As a special case, suppose we have a generalized linear model with regressors $x_n$, responses $y_n$, and an inverse link function $\gamma$:

A maximum likelihood estimator $\hat\theta$ would depend on the functional form of $\gamma$, say through the log likelihood $\ell_\gamma(\theta, x_n)$. We could then write

Here, we might imagine restricting $\gamma$ to have certain properties, such as symmetry, unimodality, and so on.

## Generic functionals of the distribution function.

More general functionals of the distribution function $F$ provide an important set of use cases for functional calculus in statistics. For example, the median functional can be defined as

One might analyze, for example, $\sqrt{N}(\phi_{med}(\hat{F}) - \phi_{med}(F) )$ and hope that smoothness properties of $\phi_{med}$ give rise to a central limit theorem for the median.

## Bayesian statistics

Given a parameter $\theta$, data $x$, prior $\pi(\theta)$ (here with respect to the Lebesgue measure), and model $p(x|\theta)$, the Bayesian posterior expectation of a quantity $g(\theta)$ is

Here, there are loads of functionals to be found. Many of the examples we have already considered apply. For example, we could take the expectation to be a functional of the model $p(\cdot | x)$ or $p(\theta | \cdot)$, of the true distribution, $F$, of the data (which would enter if $x$ contains IID data), or of the density of the data, or of the argument $g$.

A special focus in the Bayesian literature has been given to the map from the prior density to the posterior expectation:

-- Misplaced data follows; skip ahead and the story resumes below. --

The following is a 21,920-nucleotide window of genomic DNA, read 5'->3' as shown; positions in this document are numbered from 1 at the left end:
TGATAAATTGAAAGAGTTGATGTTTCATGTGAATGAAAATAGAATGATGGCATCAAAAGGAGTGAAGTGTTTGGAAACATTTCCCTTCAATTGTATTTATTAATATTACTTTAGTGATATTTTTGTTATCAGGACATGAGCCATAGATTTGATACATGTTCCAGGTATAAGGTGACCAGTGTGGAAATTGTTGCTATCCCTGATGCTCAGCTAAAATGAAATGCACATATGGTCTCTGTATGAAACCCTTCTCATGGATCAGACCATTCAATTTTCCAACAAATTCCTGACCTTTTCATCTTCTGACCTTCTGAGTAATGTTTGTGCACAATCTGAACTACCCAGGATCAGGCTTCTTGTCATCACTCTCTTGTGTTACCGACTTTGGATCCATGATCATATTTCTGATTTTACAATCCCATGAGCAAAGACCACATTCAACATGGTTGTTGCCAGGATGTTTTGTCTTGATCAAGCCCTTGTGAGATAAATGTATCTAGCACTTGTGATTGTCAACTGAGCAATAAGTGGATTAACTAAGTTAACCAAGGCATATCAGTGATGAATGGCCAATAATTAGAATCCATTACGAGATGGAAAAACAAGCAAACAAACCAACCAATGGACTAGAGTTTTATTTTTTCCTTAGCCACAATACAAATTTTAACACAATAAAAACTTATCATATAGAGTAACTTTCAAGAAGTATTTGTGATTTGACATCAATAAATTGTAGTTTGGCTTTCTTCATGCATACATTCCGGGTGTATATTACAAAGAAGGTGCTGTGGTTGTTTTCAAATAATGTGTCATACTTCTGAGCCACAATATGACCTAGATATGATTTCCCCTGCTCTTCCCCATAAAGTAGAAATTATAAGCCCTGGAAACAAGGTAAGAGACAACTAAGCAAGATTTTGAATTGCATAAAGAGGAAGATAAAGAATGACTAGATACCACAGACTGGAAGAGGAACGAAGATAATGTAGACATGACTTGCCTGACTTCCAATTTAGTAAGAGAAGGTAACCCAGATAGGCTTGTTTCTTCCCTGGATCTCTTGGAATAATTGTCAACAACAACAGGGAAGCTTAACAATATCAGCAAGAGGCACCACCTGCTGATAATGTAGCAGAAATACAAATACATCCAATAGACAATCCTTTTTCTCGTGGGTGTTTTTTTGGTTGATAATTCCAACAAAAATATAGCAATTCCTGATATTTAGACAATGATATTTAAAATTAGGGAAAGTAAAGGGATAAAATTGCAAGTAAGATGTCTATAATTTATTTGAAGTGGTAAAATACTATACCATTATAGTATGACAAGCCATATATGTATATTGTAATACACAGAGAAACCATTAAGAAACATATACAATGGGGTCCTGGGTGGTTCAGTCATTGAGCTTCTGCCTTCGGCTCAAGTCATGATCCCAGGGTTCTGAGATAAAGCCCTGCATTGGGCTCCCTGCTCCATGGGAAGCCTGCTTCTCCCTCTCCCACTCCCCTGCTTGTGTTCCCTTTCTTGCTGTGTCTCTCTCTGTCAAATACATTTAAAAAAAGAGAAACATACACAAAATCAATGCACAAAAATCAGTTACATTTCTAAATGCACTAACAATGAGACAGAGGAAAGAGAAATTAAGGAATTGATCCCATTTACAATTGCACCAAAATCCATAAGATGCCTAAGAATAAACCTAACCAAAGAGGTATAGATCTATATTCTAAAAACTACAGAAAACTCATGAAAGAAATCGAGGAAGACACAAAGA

We might imagine the prior living within a parametric class or some constrained non-parametric class. We could also take other summary statistics of the posterior which are themselves functionals, such as the median, and write them as functionals of any of the above inputs, such as the prior:

## Where next?

The behavior of the functionals encompasses quite a few of the fundamental concerns of statistics. Take a functional, $\phi$ of the distribution function, for example. The asymptotic bias and variance of a statistic $T = \phi(\hat{F})$ is given by the variability of $\phi(\hat{F})$ around $\phi(F)$. Predictive error can be estimated by considering the effect on $\hat{F}$ of creating a held-out set. Examining robustness to misspecification of all sorts requires considering varying functional inputs to statistical procedures.

Often in statistics, functionals can be quite complicated or expensive to evaluate. To make matters worse, the set of arguments is infinite dimensional! Consequently, it can be very useful for both theoretical understanding and for computation to form local approximations to functionals, as one forms Taylor series approximations in ordinary calculus. Since the underlying spaces are infinite dimensional, it will turn out that we have to be a bit more careful than in ordinary Euclidian calculus, and some intuition fails to pass over. But once one is aware of these issues, one can begin to operate on functionals with the same mechanical confidence as with ordinary functions.

The first step will be formalzing a generic conception of spaces of functions. In statistics, this will typically mean extending the domain of our functionals to more capcious spaces which include some functions which do not represent proper distributions. Namely, we will be doing calculus on Banach spaces—which we will define and describe next time.